members at the West Texas A&M University's Virtual Math Lab have done a
fine job creating a series of online algebra tutorials for students and anyone
else who might be returning to the world of algebra. First-time visitors should
look at their online guide to the tutorials to learn how their tutorials are
organized. After that, they should feel free to browse through any of the 59
tutorials offered here. Each tutorial contains information about learning
objectives, full explanations, and numerous examples of how to correctly solve
problems.

Back in 1968, Professor Joe Konhauser at Macalester College started a tradition
by creating a math problem for his students every week. Since that time, this
long-standing tradition has migrated to the web. Along with the current
problem of the week, visitors can view previous editions, dating back to the
fall of 1995. Currently, Professor Stan Wagon oversees the problem of the week,
and visitors can browse through these problems as they see fit. The problems
are meant to be accessible to first-year college students, so they can be used
in a host of instructional settings, or potentially as extra-credit. Visitors
can sign up to receive the problem each week via email, and it is worth noting
that the solution to each problem will be posted the following week.

Created as an addition to undergraduate mathematics courses at Harvey Mudd
College, this impressive collection of tutorials is useful for anyone needing a
study aid or refresher for various topics. The list includes over 40 tutorials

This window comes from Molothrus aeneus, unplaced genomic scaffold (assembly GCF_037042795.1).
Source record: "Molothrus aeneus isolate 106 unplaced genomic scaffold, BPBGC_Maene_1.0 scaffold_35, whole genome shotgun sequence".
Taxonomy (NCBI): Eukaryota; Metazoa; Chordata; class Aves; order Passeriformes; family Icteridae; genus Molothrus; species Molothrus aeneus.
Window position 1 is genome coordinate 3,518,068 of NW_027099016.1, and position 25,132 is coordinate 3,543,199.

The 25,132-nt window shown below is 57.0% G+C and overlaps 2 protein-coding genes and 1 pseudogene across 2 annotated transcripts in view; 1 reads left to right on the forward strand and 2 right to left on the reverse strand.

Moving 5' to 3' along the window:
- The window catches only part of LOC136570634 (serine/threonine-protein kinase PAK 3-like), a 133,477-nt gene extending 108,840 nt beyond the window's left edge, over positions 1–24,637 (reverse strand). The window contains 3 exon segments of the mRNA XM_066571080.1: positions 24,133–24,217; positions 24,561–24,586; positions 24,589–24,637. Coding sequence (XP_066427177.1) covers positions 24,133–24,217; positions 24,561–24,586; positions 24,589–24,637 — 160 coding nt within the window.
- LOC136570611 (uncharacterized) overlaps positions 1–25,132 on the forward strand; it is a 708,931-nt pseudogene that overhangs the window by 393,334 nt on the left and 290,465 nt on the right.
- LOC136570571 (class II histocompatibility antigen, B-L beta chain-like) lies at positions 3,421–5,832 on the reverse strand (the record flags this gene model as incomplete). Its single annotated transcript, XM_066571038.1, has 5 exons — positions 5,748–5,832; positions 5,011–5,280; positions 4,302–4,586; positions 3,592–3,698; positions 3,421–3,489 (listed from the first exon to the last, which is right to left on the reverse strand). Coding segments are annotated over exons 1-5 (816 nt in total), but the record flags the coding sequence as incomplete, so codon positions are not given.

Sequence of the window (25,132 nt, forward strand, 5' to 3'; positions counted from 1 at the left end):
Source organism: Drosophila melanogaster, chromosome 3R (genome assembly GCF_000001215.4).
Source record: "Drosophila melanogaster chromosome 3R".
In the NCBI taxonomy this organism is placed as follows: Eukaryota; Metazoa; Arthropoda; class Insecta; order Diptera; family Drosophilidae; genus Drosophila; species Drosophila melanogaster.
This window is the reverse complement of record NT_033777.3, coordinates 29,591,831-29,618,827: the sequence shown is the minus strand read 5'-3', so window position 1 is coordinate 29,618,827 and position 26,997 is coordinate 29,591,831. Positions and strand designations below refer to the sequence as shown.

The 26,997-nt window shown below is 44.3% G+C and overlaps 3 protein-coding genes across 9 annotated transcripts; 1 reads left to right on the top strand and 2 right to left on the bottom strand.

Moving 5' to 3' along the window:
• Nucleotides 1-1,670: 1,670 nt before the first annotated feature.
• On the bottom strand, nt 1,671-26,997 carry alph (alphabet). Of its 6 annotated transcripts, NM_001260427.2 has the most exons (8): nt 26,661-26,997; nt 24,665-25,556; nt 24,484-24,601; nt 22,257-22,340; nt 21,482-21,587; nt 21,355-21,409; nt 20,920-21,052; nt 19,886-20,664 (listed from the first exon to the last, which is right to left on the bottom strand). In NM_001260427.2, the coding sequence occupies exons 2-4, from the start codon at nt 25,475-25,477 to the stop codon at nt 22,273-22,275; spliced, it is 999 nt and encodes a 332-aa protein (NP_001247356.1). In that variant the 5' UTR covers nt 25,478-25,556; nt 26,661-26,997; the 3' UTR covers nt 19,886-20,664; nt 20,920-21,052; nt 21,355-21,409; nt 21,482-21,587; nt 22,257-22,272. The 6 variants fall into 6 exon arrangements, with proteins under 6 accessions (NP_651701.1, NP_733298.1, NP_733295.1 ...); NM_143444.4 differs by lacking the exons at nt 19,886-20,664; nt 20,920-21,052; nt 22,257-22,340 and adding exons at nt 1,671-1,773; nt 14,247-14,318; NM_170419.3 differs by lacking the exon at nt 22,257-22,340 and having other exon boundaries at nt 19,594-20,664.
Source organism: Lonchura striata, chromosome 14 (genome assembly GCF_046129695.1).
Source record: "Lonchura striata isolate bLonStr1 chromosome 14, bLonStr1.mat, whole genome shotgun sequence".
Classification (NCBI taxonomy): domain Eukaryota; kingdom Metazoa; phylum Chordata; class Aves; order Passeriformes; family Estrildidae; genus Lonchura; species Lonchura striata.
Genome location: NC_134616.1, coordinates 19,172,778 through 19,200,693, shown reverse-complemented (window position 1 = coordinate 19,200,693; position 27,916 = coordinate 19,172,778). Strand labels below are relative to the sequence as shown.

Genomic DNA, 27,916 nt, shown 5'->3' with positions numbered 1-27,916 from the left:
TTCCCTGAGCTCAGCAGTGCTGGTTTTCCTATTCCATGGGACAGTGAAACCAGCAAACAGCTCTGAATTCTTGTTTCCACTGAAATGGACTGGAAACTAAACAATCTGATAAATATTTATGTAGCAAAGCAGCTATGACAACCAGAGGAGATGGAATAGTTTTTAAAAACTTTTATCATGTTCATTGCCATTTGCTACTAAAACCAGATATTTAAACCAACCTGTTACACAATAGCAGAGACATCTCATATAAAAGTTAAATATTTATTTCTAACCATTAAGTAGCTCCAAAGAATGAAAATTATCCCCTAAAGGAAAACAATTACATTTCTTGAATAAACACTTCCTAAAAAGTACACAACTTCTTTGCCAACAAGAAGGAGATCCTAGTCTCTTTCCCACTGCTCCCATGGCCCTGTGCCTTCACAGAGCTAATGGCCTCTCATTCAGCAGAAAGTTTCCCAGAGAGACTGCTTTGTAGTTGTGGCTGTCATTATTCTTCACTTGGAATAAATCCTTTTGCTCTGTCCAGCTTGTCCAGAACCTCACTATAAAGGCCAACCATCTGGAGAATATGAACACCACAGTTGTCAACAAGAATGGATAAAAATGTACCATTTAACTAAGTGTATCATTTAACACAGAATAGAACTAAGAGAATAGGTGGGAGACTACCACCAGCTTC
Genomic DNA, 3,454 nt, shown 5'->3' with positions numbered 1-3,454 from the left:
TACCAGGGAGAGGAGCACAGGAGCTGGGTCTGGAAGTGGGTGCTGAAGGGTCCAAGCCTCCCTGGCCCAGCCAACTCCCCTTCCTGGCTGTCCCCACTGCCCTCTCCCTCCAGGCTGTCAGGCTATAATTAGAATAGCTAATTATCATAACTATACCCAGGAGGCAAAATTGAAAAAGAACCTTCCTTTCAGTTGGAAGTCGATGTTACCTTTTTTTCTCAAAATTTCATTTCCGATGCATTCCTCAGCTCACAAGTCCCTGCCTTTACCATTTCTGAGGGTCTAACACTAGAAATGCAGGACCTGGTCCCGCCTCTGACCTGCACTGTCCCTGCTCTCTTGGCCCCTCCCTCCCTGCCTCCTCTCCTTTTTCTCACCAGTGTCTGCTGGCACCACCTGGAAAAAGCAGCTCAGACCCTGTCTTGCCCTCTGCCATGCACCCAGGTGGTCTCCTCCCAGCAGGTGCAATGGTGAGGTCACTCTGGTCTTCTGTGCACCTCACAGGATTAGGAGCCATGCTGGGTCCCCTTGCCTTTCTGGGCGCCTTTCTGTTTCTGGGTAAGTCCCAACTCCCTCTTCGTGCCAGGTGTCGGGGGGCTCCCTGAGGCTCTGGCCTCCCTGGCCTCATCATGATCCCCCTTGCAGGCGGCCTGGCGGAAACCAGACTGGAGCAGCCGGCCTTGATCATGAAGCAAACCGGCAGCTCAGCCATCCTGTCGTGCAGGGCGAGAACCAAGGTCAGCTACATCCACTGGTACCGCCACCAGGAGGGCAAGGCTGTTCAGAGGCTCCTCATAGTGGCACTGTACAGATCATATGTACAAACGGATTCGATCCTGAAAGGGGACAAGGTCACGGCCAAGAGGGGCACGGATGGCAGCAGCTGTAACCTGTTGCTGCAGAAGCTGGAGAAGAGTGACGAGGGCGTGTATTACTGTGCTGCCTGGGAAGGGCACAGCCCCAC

that address methods and theorems in pre-calculus, single and multi variable
calculus, linear algebra, and differential equations. Quizzes at the end of
each tutorial are only accessible to registered students, but the rest of the
material is open to anyone. For offline viewing, the lessons can be downloaded
in Adobe Acrobat (.pdf) format.

Provided by the University of Vienna’s futureMedia initiative, the Maths Online
Gallery consists of a large collection of extremely useful interactive learning
units that demonstrate mathematical concepts. A large number of interactive
modules exist in such areas as analytic geometry, trigonometric functions,
probability and statistics, integration, Fourier series, as well as
model-building and simulation. The gallery was started in 1998 and new learning
units are added regularly. This is an especially good resource for college and
university teachers looking for in-class interactive illustrations of a large
array of basic and advanced mathematical concepts.

To the unconverted, the words “fun” and “mathematics” might not seem to be
words that should be that close together in any one sentence or phrase.
Educator and mathematics guru Cynthia Lanius proves any potential naysayers
wrong as she offers up over two-dozen interesting and engaging math exercises
for educators to use in their classrooms on this site. She’s served as a
consultant for the Math Forum@Drexel and other educational websites, and her
work here includes some great examples of sound educational pedagogy. While
some of the activities are geared towards young children, some of the
activities (such as “Mathematics of Cartography” and “Online Geometry”) will
work well with older students who might be enrolled in a developmental math
course at the high school or community college level. One other nice feature of
this site is that some of the activities are also available in Spanish.

This site includes about 40 "informal notes" by Kevin Brown on combinatorics
including: Dedekind's problem, cumulative permutation sequences, the factorial
number system, Hardy and Ramanujan on partitions, solving magic squares,
collecting k complete sets of coupons, and many more.

AMSER Science Reader Monthly* is published by
Internet Scout at the
University of Wisconsin-Madison in conjunction with the
National
Science Digital Library with funding from the
National Science Foundation.
If you have questions or suggestions
please e-mail us at